The Impact of Altitude on Exercise Tolerance of Various Patients

A special issue of Medicina (ISSN 1648-9144). This special issue belongs to the section "Sports Medicine and Sports Traumatology".

Deadline for manuscript submissions: 30 September 2024 | Viewed by 70

Special Issue Editors

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Guest Editor
Sport and Exercise Medicine Division, Department of Medicine, University of Padova, 35122 Padova, Italy
Interests: cardiopulmonary exercise testing; functional evaluation in health and disease; physical exercise training in chronic disease; effectiveness of different exercise modalities; sports and exercise medicine; exercise physiology; high-altitude medicine

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Guest Editor
Director Clinic of Pulmonology, Head of Pulmonary Vascular Unit, University and University Hospital of Zurich, Rämisstrasse 100, 8091 Zürich, Switzerland
Interests: pulmonary hypertension; pulmonary diseases; high altitude; exercise; physiology

Special Issue Information

Dear Colleagues,

More than 500 million humans live at or above the altitude of 1500 m, and many more people transiently sojourn at such altitudes for recreation, athletic training, or work. A considerable proportion, in particular of elderly people, may suffer from chronic diseases, e.g., cardiovascular, respiratory, and/or metabolic disorders. Barometric and related oxygen partial pressure continuously decrease with increasing altitude (hypobaric hypoxia), thereby negatively affecting aerobic exercise capacity and the associated activities of daily living and quality of life. The negative impact of the low-oxygen environment at altitude largely depends on the type and severity of diseases.

While the general effects of hypobaric hypoxia on aerobic exercise capacity in healthy individuals are well known, information on the differential impact of high altitudes on exercise tolerance in patients suffering from various diseases is rather scarce. Thus, this Special Issue is primarily aimed to uncover disease-dependent pathophysiological mechanisms affecting exercise capacity at high altitudes and provide helpful management strategies.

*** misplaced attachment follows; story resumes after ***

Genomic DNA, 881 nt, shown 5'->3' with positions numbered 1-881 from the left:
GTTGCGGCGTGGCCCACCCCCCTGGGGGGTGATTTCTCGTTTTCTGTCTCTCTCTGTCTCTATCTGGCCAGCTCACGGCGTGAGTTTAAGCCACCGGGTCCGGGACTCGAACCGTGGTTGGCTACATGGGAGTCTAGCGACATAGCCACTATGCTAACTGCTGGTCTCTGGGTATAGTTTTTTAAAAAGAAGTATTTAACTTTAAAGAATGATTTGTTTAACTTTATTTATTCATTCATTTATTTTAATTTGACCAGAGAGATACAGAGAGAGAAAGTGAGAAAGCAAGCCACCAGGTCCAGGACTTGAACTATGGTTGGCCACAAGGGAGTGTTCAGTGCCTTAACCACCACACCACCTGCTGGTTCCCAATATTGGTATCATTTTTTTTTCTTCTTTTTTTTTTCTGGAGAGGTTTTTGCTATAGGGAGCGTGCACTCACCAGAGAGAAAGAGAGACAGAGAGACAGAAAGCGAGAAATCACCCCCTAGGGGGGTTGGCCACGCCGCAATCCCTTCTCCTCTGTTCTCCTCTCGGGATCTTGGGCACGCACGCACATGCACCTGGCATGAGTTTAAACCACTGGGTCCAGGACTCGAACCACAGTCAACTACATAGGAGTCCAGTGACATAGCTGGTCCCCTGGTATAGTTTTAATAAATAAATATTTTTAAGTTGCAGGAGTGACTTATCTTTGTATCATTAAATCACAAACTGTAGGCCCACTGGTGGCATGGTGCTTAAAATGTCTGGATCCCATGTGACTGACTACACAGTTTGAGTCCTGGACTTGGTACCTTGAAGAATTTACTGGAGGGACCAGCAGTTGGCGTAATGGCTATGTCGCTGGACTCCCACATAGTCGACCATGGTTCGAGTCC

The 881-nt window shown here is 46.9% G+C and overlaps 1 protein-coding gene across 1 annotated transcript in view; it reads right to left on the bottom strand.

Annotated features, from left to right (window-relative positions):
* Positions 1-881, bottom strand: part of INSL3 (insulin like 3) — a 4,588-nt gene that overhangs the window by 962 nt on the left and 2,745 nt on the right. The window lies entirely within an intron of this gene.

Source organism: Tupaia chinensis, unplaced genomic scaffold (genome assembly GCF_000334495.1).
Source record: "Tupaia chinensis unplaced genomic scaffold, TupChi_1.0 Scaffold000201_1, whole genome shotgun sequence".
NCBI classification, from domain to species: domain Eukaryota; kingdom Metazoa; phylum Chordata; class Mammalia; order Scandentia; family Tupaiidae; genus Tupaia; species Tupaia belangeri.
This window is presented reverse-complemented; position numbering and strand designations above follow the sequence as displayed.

Gas exchange in the lungs, oxygen delivery to exercising muscles, and the use of oxygen in the mitochondria of these muscles are the main determinants of an individual’s aerobic exercise capacity. Any impairment of these mechanisms and/or their control by the autonomous nervous system, e.g., ventilation/perfusion mismatching, heart failure, myo- and/or mitochondriopathies, and disturbed chemo- and/or/baro-reflexes, will negatively impact on exercise tolerance, which is especially pronounced when ambient oxygen availability is reduced, i.e., at high altitude. The impact of different diseases on an individual’s exercise tolerance when acutely or chronically exposed to high altitudes and, even less, the underlying pathophysiological mechanisms, have not yet been sufficiently investigated. However, such knowledge would be of utmost importance to developing appropriate preventive and therapeutic measures.

Research articles and review articles, as well as short communications, are welcome.

Prof. Dr. Martin Burtscher
Dr. Daniel Neunhaeuserer
Prof. Dr. Silvia Ulrich
Guest Editors

Manuscript Submission Information

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  • high altitude
  • hypoxia
  • exercise
  • exercise limitation
  • chronic diseases
  • chronic lung disease
  • chronic heart disease
  • sleep apnea
  • arterial hypertension
  • pulmonary hypertension

Published Papers

This special issue is now open for submission.
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